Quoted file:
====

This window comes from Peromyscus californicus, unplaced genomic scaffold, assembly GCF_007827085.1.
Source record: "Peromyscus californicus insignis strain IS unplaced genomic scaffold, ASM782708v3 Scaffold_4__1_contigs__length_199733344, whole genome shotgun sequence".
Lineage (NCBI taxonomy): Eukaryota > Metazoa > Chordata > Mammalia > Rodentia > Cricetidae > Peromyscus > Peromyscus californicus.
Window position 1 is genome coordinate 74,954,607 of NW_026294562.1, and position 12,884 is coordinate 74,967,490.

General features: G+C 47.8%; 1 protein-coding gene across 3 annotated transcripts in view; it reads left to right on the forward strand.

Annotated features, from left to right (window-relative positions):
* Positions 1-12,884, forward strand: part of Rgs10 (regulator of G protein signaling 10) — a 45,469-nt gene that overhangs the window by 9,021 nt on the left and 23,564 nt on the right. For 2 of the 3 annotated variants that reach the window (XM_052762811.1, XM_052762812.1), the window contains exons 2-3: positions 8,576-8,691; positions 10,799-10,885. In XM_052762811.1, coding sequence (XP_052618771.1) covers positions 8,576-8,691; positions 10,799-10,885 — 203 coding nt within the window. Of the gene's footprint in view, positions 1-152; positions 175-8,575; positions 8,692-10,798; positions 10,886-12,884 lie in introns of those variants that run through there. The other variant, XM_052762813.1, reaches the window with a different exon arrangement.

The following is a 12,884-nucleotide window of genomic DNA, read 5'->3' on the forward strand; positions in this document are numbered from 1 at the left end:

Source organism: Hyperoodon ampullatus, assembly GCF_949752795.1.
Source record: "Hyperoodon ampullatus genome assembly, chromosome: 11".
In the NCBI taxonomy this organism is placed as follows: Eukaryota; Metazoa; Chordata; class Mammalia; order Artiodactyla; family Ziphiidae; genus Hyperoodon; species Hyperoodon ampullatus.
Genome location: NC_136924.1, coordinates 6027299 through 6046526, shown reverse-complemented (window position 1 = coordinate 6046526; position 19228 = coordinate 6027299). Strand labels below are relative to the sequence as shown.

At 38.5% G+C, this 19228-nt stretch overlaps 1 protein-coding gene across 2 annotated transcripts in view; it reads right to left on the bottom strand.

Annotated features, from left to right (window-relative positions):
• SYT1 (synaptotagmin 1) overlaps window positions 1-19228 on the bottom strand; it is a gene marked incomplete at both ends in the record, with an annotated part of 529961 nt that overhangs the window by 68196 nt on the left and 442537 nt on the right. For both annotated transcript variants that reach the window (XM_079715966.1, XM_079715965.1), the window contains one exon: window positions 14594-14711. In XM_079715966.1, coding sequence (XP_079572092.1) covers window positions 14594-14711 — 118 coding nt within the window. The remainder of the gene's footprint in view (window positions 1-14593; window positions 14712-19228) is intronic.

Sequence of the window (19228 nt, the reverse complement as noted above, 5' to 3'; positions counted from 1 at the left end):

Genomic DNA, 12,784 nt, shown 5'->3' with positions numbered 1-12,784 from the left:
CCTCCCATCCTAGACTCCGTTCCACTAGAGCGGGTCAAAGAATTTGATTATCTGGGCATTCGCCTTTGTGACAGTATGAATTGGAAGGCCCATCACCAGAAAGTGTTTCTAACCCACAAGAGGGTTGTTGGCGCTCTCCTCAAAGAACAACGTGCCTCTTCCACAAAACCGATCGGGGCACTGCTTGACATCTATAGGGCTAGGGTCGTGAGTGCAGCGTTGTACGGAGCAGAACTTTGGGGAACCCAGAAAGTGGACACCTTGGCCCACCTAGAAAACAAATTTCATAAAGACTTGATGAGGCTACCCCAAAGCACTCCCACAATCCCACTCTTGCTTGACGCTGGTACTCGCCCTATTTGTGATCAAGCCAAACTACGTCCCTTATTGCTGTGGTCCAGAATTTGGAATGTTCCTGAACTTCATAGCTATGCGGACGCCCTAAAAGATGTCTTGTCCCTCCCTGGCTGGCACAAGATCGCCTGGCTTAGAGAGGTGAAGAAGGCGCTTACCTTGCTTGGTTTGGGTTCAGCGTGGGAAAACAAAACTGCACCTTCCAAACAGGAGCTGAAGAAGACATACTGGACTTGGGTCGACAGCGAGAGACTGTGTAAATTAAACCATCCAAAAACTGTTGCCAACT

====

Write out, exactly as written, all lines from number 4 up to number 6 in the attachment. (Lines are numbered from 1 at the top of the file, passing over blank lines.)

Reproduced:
Window position 1 is genome coordinate 74,954,607 of NW_026294562.1, and position 12,884 is coordinate 74,967,490.

General features: G+C 47.8%; 1 protein-coding gene across 3 annotated transcripts in view; it reads left to right on the forward strand.

Annotated features, from left to right (window-relative positions):